An audit of antimicrobial prescribing by dental practitioners in the north east of England and Cumbria

A. Sturrock, D. Landes, T. Robson, L. Bird, A. Ojelabi, J. Ling

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Inappropriate prescribing of antimicrobials is a significant threat to global public health. In England, approximately 5% of all antimicrobial items are prescribed by dentists, despite the limited indications for their use in the treatment of oral infections in published clinical guidelines. The objective of this study was to survey antimicrobial prescribing by dental practitioners in North East England and Cumbria, identify educational and training needs and develop a self-assessment tool that can be used for Continued Professional Development by individual practitioners.

During October 2016, 275 dental practitioners used a standardised form to record anonymous information about patients who had been prescribed antimicrobials. Clinical information and prescribing details were compared against clinical guidelines published by the Faculty of General Dental Practitioners UK.

Dental practitioners provided data on 1893 antimicrobial prescriptions. There was documented evidence of systemic spread, such as pyrexia in 18% of patients. Dentists recorded patients’ pain (91.1% of patients), local lymph gland involvement (41.5%) gross diffuse swelling (55.5%) dysphagia (7.2%) and trismus (13.6%). Reasons for prescribing antimicrobials included patient expectations (25.8%), patient preference (24.8%), time pressures (10.9%), and patients uncooperative with other treatments (10.4%). The most commonly prescribed antimicrobials were amoxicillin, accounting for 61.2% of prescriptions, followed by metronidazole (29.9%). Most prescriptions for amoxicillin were for either 5 days (66.8%) or 7 days (29.6%) and most prescriptions for metronidazole were for a 5-day course (65.2%) or 7-day (18.6%) course.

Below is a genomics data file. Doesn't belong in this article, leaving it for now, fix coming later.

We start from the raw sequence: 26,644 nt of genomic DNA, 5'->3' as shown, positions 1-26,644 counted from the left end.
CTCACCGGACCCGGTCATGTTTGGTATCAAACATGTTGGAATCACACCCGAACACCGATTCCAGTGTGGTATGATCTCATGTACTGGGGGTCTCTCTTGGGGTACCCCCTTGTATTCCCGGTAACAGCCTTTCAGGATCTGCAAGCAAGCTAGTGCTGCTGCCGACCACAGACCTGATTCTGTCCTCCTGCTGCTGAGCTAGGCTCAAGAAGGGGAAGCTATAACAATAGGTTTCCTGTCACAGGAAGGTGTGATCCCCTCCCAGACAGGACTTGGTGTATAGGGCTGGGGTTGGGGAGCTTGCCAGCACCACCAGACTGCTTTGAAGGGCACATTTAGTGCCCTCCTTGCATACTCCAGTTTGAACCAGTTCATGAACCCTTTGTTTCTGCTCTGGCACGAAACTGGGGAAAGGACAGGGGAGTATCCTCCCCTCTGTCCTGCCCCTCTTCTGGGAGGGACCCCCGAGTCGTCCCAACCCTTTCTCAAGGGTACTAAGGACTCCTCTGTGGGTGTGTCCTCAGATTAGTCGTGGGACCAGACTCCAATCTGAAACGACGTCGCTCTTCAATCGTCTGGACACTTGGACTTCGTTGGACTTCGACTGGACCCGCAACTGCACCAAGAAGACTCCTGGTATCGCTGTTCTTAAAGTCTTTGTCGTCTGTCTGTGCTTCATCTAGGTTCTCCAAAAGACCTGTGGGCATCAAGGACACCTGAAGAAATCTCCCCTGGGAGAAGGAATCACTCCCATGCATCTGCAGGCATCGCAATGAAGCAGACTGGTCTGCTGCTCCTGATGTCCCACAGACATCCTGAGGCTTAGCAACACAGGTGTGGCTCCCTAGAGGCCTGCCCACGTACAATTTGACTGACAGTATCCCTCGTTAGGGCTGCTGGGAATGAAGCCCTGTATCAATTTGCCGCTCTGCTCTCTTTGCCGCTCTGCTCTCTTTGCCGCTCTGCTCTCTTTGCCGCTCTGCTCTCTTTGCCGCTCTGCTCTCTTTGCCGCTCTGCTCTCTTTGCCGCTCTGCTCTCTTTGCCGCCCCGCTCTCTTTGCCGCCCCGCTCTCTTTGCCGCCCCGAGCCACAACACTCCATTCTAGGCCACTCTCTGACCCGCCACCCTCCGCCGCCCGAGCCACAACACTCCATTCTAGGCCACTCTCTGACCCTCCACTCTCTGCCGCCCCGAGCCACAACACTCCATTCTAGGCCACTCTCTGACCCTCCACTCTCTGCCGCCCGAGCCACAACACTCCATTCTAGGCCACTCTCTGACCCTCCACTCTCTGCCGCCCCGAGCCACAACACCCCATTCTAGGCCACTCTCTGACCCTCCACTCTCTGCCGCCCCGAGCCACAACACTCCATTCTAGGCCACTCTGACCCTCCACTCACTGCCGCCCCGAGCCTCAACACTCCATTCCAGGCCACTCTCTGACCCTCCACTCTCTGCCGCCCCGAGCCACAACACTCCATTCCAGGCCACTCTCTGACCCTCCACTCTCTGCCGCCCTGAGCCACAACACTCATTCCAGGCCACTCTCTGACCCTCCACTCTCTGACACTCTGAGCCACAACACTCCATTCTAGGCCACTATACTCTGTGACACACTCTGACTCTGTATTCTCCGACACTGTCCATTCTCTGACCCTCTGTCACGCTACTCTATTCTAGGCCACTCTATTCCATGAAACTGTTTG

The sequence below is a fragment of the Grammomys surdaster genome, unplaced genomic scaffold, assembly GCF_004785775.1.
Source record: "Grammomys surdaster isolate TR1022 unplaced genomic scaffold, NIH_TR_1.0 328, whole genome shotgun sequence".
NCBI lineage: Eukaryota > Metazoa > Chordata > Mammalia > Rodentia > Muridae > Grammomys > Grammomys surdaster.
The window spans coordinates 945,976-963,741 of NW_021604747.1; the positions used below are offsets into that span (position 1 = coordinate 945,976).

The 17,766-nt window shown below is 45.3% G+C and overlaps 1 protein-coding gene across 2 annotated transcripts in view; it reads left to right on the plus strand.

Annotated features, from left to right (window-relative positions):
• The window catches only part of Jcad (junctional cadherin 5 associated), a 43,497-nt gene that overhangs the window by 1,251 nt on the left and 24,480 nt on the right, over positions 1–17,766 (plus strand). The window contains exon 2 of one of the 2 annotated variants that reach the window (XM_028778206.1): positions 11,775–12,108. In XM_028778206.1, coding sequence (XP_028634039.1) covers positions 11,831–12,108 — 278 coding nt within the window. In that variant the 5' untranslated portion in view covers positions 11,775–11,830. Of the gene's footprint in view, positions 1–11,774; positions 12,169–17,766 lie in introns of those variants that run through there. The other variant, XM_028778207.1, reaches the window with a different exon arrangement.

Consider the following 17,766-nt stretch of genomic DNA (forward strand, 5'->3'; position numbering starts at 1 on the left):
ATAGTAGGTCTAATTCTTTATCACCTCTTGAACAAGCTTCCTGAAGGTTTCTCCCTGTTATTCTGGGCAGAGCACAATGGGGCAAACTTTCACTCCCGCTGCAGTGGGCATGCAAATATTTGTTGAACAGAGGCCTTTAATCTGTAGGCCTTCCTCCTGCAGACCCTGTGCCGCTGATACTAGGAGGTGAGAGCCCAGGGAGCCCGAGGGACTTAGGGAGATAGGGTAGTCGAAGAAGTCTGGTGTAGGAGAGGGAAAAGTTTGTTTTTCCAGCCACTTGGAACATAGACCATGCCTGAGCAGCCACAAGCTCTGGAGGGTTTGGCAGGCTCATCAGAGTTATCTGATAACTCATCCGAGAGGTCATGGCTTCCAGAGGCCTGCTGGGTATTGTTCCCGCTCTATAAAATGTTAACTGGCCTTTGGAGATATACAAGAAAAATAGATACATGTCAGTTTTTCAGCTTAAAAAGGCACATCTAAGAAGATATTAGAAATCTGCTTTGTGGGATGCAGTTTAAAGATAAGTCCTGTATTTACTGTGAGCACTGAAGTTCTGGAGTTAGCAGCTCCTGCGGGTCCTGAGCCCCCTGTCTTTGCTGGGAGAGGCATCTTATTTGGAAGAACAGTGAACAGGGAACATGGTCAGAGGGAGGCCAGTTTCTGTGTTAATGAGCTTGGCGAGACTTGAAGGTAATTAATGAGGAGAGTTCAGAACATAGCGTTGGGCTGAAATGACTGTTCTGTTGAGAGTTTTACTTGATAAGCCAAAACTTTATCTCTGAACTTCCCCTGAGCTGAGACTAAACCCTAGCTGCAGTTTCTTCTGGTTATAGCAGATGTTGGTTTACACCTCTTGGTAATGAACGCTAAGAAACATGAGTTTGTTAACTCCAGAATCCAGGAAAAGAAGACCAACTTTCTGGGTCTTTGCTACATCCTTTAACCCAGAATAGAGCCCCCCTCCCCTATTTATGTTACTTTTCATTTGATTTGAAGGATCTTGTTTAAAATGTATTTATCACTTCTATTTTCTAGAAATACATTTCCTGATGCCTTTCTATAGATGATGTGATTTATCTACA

In most cases, when an antimicrobial was prescribed, practitioners used the correct choice of agents and usually prescribed these at the correct dose. However, some evidence of suboptimal prescribing practices when compared to the Faculty of General Dental Practitioner guidelines were identified. The audit has identified training needs across the region and aided the development of Continued Professional Development sessions. Further work to identify barriers and facilitators for improving antimicrobial prescribing and determining appropriate methods to improve clinical practice are required.
Original languageEnglish
Article number206
Number of pages8
JournalBMC Oral Health
Issue number1
Publication statusPublished - 10 Dec 2018
Externally publishedYes


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